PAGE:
SUNY Plattsburgh

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Gone biking!
Associate Professor of Mathematics (Emeritus)

  • OFFICE: now occupied by Dr. Donald Blais

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Red Lodge to Beartooth Pass, Highest road in Mt. & Wyo. July 2008


The Current State of My Health

Many of you know that I have been battling with cancer for more than two and a half years. Here is the latest report, followed by a longer history.

The Latest News
In late February my doctor told us that he had no chemo treatments left to offer that held a hope of slowing my cancer, but that they all would do further damage to my already compromised liver. We agreed to stop all treatments and enter the end game. He gives me a few months to live. We recently returned from a motor trip to Michigan and Wisconsin where I said my last goodbyes to more than twenty friends and family. It was a good trip.

June 24 - I complained to my extended family two days ago that I can't sleep, can't breathe, can't drink, and can't eat. What more basic functions are there that a person needs to live? Actually, it isn't that I can't. The problem seems to be that the tumors have grown so large that there is more total volume of organs and tumor in the chest and abdomen than I have room for. That's why I always feel like I've just gotten up from Thanksgiving dinner and so don't feel like eating or drinking and can hardly expand my lungs to breathe. I will have oxygen available here at home starting tomorrow. We saw the doctor today and he said that I probably have just a few weeks left. But I continue working in my vegetable garden with Barbara's help, and it is coming along beautifully. Calls or visitors are welcome.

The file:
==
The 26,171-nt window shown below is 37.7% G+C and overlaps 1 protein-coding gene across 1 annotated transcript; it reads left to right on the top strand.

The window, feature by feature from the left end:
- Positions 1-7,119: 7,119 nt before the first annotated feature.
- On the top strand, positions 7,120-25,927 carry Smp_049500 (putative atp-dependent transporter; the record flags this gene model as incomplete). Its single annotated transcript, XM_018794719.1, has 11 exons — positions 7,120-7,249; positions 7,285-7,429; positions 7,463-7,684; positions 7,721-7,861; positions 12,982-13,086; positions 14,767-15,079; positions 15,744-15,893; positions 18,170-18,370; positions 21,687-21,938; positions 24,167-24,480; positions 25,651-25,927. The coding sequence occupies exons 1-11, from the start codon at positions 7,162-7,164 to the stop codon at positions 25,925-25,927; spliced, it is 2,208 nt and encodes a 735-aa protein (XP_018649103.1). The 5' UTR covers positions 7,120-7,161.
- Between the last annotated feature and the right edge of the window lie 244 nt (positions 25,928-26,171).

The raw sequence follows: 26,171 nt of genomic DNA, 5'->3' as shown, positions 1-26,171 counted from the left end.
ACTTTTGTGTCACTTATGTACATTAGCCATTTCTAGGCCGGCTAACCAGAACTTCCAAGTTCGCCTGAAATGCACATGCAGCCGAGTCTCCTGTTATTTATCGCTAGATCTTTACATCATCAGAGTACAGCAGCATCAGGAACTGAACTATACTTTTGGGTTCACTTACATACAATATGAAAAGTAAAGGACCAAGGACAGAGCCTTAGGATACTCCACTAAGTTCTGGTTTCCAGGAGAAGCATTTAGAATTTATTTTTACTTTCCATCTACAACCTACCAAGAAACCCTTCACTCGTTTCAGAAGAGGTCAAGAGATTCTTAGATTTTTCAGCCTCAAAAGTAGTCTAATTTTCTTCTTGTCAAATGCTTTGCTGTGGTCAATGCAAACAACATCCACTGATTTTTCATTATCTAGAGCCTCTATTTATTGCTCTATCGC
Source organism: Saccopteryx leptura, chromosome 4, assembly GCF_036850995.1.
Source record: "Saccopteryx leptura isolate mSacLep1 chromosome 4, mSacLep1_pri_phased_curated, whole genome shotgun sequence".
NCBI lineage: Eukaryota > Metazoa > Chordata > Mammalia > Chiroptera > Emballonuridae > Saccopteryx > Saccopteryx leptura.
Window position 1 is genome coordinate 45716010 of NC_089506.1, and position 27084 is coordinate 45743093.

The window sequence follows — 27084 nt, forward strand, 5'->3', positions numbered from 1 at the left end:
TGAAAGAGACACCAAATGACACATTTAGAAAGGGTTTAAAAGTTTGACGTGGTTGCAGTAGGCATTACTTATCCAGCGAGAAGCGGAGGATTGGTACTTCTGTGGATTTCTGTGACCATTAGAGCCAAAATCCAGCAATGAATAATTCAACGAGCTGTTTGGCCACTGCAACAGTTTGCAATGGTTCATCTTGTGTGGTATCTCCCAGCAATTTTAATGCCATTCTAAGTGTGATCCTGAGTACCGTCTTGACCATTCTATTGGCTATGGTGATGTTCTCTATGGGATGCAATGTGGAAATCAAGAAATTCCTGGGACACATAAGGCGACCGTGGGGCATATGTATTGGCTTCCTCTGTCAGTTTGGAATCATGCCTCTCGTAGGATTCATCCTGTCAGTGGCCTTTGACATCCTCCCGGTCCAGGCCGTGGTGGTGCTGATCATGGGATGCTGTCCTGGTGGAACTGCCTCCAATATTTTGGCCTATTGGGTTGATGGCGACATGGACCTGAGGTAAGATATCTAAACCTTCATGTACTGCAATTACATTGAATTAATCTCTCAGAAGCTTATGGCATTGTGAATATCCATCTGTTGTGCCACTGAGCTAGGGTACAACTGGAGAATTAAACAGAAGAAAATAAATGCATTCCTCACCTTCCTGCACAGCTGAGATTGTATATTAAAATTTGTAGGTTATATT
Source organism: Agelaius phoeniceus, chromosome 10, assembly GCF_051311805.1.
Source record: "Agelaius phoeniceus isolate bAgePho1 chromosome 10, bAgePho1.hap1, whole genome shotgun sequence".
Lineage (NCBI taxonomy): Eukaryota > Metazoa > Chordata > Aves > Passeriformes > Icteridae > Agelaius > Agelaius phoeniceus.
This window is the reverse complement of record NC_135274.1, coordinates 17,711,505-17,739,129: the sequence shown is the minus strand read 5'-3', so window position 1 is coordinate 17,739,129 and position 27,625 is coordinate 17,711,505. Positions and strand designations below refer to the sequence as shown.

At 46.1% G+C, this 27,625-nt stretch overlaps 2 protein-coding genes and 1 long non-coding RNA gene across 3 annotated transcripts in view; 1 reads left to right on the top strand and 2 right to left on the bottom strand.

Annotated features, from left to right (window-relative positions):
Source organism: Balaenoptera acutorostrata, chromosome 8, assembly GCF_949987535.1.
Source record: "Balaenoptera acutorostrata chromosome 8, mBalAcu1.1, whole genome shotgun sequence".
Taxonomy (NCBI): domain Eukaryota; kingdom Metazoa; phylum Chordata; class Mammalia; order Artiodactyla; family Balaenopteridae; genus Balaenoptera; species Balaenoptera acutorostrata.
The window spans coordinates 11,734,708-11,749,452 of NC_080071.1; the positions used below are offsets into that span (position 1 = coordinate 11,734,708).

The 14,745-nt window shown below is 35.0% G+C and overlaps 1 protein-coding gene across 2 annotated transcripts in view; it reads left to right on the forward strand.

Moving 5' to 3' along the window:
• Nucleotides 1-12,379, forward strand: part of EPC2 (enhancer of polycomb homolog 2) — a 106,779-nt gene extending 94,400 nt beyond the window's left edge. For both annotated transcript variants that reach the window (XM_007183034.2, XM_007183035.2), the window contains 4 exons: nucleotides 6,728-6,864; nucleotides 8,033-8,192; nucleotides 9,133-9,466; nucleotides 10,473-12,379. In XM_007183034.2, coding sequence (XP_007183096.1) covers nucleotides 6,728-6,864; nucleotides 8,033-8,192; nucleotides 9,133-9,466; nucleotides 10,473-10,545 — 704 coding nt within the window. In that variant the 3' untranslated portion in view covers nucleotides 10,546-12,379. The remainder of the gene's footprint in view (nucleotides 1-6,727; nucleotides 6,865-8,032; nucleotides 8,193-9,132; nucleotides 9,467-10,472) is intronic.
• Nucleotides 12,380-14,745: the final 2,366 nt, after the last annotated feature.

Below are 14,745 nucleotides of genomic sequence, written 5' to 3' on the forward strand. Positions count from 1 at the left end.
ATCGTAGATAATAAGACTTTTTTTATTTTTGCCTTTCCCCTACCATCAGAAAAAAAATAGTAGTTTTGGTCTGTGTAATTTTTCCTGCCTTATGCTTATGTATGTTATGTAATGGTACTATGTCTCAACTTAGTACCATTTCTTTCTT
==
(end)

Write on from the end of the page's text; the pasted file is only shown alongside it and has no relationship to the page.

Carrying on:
July 28 - My weight is slowly going down as I lose muscle mass, and I can no longer work in my garden. But the garden is booming and gave us wonderful broccoli, kohlrabi, lettuce and radishes. Now we're shifting to peas, beans, cucumbers and zucchinis. In recent days, I don't notice myself getting worse, so I look forward to some more weeks with a little enjoyment.

A Brief History of My Cancer
During the 2003 ski season I found myself gasping for breath with only moderate exercise. When the season was over, doctors found that I was anemic and discovered a bleeding cancerous tumor in my colon which was removed surgically in March 2003. The surgeon determined to his satisfaction that he had gotten it all out cleanly and the lab found no cancer in the lymph nodes that he had removed so he suggested no further therapy (no chemo or radiation).

I then enjoyed eight very happy years, filled with skiing, bicycling, gardening, web site maintenance, and traveling, before doctors discovered that apparently the tumor had not been removed without some tiny part escaping and landing in my liver (perhaps even before the surgery). By 2011 I had a huge tumor on my liver which could not be dealt with by surgery. All they could do was use chemo-therapy to try to slow it down, and so they did, for more than six months from fall 2011 to spring 2012. By then the liver tumor had shrunk and the lung spots were gone so, because I didn't tolerate the chemo very well, the doctor stopped it for a few months so I could enjoy the summer.

By late summer of 2012, we discovered that, with no chemo to hold it back, the cancer was progressing rapidly, so starting in fall 2012 and extending over more than a year, I had four injections of radioactive Y-90 microbeads, plus two or three new chemo products. The doctor assured us that colon cancer tends to spread only to the liver and lungs and by this time it had visited both.

In early spring 2014 a scan showed that the chemo was not holding back the spread and growth of tumors in my lungs but that the chemo was doing further damage to my liver. I was also suffering several modest side effects so we agreed with the doctor to terminate all treatment and to try to enjoy my remaining months. The doctor's experienced estimate is that I have just a few months left.

Please don't pity me. I'm 76 and have enjoyed a very good life, and a great part of that good life was my 31 years in the SUNY Plattsburgh Mathematics Department. There was never a morning that I wasn't eager to walk down to the College and try to help students learn mathematics.

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